Brands focusing on traditional campaign metrics and evaluating short term sales growth will often fail to account for the long term value of building a strong social media base that increases media efficiency, owned and earned media impressions, and most likely loyalty.  The sales focused organization will forego the value of building a loyal base which should be key to a more sustainable growth trajectory.

The real benefit of a Residual Media approach is to focus on value creation, which can come in many different forms. Seek not to create a marketing campaign, but a marketing property.  Know the value of sponsoring content versus content creation, and most importantly leverage the value of your intellectual property and seek to unlock greater value that can accompany your investment.  Evaluating value creation along with marketing metrics provides a broader spectrum in which marketers and brands can operate and opens up new opportunities for growth and innovation.

Residual Media is where Wall Street meets Madison Avenue.

French Kissing Your Mom and other Social Media Thoughts

I laugh.  So many brands chasing the social media followers to claim a victory of size in a game measured by something else.  People often say you should move out here – you get a lot more house for the money.  I don’t want more house for the money – I want more neighborhood for the money.  Similarly, having the largest group of followers is not the objective.  The objective is to take care of your customers.  One way is providing them connection points that suit their lifestyle.  Another is treating them the way they deserve to be treated.  If you walked into your high school reunion, would you treat your whole class the same way or would you seek out the people that mean more to you so you could engage in meaningful conversation with them?  The idea that a brand would invest in building a large audience of followers and treat them all equally significantly misses the most basic laws of relationships – they are not all created equally.  You might french kiss your girlfriend, but would you french kiss your mom????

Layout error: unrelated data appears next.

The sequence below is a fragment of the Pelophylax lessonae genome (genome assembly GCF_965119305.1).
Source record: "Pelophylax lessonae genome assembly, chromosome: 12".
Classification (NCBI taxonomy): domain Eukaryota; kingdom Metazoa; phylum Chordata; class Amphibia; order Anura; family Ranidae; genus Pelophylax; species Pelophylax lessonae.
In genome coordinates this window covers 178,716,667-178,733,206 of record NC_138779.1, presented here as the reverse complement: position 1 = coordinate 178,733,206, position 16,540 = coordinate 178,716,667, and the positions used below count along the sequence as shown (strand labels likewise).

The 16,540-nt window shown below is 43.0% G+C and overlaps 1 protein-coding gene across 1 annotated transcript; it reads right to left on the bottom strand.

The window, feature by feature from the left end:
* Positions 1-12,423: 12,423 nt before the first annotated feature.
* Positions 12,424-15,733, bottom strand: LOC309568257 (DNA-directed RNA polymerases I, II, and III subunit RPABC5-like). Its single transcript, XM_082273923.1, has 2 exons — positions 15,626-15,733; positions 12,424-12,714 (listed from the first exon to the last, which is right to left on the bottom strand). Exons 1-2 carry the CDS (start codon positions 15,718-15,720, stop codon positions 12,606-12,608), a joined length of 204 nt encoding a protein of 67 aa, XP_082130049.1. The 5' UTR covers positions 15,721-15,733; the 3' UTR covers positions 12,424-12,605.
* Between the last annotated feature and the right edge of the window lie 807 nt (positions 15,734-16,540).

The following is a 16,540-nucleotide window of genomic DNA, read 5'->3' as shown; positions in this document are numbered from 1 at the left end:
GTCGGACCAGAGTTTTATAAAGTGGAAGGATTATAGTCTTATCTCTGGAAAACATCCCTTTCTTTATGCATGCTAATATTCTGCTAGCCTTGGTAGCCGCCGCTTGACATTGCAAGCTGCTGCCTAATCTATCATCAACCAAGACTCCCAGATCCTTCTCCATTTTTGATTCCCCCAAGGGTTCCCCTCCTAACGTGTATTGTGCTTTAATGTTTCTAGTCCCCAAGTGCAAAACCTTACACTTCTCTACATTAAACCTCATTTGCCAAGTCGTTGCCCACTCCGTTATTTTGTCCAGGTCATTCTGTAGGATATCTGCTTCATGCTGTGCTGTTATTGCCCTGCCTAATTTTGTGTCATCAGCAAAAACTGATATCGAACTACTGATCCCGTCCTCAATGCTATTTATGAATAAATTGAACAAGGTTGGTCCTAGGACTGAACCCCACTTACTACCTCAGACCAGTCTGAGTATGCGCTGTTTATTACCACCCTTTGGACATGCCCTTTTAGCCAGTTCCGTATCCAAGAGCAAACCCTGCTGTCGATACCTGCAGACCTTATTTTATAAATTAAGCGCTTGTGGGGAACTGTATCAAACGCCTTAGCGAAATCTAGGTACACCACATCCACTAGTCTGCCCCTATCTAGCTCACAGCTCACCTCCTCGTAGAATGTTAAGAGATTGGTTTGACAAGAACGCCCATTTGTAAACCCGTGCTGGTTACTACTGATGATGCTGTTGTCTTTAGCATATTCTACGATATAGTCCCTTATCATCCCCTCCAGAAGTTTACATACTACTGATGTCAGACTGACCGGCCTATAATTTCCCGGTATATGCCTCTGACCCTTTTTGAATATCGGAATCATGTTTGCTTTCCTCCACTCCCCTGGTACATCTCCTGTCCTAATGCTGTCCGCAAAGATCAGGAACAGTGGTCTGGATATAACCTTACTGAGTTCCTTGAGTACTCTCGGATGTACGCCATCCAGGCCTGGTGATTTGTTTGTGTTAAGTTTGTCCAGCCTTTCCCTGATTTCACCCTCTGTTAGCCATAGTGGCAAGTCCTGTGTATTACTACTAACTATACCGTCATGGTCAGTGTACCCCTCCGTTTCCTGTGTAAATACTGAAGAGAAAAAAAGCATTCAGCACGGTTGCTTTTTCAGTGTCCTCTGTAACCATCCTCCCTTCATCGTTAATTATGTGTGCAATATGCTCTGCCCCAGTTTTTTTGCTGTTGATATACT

Special K – special idea

 

Special K spent a lot of money building a web site that may not have enough draw to bring people in.  After talking to Yahoo, the company launched a national integrated campaign that utilized a variety of media and product boxes that drove people to Yahoo to search for Special K.

Search results at Yahoo featured the Special K logo with links to the Special K web site, a unique Special K landing page on Yahoo, and a custom group within Yahoo.

So?

Who wants to go to a group for cereal?

That’s what makes this campaign special.  People may not want to talk about cereal, but almost everyone wants to talk about getting healthy.  Special K launched the Get Healthy Now Group on Yahoo where people could find out how to lose 6 pounds in 2 weeks.  The group and the campaign, I beleive, has been a huge success.

Spuds and residual media

One of the finest examples of acheiving a high return on investment with marketing dollars is the Spuds McKenzie campaign from Anheuser Busch.  The 1987 marketing dog of the year was not without controversy.  In addition to his fame and marketing success for Bud Light Beer, Spuds also racked up millions of dollars in merchandise sales.  The pooch appeared on the David Lettermen and Joan Rivers shows and was Grand Marshal at Mardi Gras.

While marketing problems may have resulted – (think dogs, beer, kids), consider the fact that the canine moved millions of dollars worth of branded merchandise.  People associated so strongly with the brand that they were willing to pay to promote it via shirts, hats, etc.

This is a great example of how media dollars can generate revenue of its own without degrading the brand.